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Speak to Me

  • reviewed by Russ Breimeier Copyright Christianity Today International
  • 2007 1 Apr
Speak to Me
Sounds like … the acoustic-based adult contemporary pop of Steven Curtis Chapman or MercyMe, with some Brit rock inspired by PFR, U2, and Coldplay.At a glance … considering it's been five years since Moore's last album, it's disappointing that so much of Speak to Me sounds so derivative and relies on cover songs, but there's enough here to make it a welcome return nonetheless.Track Listing Speak to Me
Your Day
When I Get Where I'm Going
Every Single One
He Knows My Name
That's What Love Will Do
This Is My Father's World
So Long, Farewell (The Blessing)
Every Single One (alternate mix)

For a label that has always prided itself in signing terrific tunesmiths, Rocketown is in dire need of quality singer/songwriters these days. They scored one by adding Geoff Moore to the roster. You know, the veteran of twenty-two years who topped the charts in the early-mid '90s with his youth-oriented rock band, The Distance? Scored a Dove for co-writing "The Great Adventure" with his buddy Steven Curtis Chapman?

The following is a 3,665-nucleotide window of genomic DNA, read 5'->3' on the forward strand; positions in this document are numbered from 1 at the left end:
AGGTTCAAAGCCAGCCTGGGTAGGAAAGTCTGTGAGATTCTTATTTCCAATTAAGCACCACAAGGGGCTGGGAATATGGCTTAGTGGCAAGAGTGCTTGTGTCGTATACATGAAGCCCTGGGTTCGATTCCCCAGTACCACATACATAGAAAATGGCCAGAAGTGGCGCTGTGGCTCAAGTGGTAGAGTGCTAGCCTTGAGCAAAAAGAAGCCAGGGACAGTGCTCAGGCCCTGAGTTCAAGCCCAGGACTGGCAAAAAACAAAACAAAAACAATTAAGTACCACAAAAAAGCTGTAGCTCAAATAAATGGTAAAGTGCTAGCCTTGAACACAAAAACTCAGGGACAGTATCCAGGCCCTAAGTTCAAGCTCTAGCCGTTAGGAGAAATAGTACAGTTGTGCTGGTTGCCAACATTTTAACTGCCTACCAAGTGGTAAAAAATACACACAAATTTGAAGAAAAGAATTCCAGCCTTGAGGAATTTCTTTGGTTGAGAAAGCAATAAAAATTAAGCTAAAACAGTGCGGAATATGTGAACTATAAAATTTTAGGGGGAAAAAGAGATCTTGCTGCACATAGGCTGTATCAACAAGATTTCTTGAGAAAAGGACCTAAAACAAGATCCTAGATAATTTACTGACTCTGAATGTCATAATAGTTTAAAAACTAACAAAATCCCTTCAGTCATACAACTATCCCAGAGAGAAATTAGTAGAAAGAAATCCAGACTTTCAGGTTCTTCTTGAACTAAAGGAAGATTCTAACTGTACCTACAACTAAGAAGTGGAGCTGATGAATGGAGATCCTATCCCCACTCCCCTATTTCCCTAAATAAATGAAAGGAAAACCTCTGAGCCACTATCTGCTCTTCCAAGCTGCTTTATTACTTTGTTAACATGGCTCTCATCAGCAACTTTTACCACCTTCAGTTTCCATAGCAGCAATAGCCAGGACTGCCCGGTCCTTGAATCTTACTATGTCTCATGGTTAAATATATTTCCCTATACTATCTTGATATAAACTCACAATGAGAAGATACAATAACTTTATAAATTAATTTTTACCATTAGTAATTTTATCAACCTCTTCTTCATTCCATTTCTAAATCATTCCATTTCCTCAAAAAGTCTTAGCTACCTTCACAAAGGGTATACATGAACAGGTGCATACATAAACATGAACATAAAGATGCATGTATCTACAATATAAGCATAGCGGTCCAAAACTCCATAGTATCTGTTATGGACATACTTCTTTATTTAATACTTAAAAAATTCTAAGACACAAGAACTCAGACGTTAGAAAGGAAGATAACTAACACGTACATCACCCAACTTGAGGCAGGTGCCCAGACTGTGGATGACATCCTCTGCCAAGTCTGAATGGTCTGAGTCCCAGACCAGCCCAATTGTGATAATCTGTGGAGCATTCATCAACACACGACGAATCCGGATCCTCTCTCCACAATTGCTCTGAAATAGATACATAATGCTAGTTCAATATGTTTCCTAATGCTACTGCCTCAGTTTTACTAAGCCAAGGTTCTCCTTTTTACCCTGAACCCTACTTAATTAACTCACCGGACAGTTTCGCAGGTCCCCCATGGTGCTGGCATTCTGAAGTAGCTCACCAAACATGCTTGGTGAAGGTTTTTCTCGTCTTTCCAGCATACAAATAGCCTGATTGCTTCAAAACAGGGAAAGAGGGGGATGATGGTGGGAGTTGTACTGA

The guy's been relatively quiet lately, focusing primarily on ministry, family, and helping launch an artist management practice. Back at last, Moore's still in fine voice on Speak to Me, which could be his most rootsy and acoustic effort yet. His stylistic "peg" has always been similar to Chapman's, and it's a perfect fit for the "hole" established by MercyMe and Casting Crowns in the five years since his last solo album.

Unfortunately, it also occasionally causes Moore to sound derivative. "That's What Love Will Do" in particular comes across as hokey and dated. The well-intentioned title track about desiring to clearly hear God's voice is rather basic, and "So Long, Farewell" (written for his son going to college) shares the same bittersweet template as songs like Michael W. Smith's "Friends"—it doesn't help that both resemble generic U2 and Coldplay either.

But the Moore we remember and love does redeem himself with "Your Day," a great AC anthem with a soaring melody about living God's will without worry, and "Erase," a poignant prayer to conform our lives to Jesus. "Every Single One" will earn the most attention as a song about loving the least of these, reflecting Moore's heart for Compassion International—as does a comparatively lifeless rendition of Tommy Walker's "He Knows My Name."

There are, in fact, four cover songs here, which is disappointing from a songwriter of this caliber. Soft and routine as the album may be at times, there's enough to mark Speak to Me as a welcome return from an old friend who once again shares his heart with warmth and openness.

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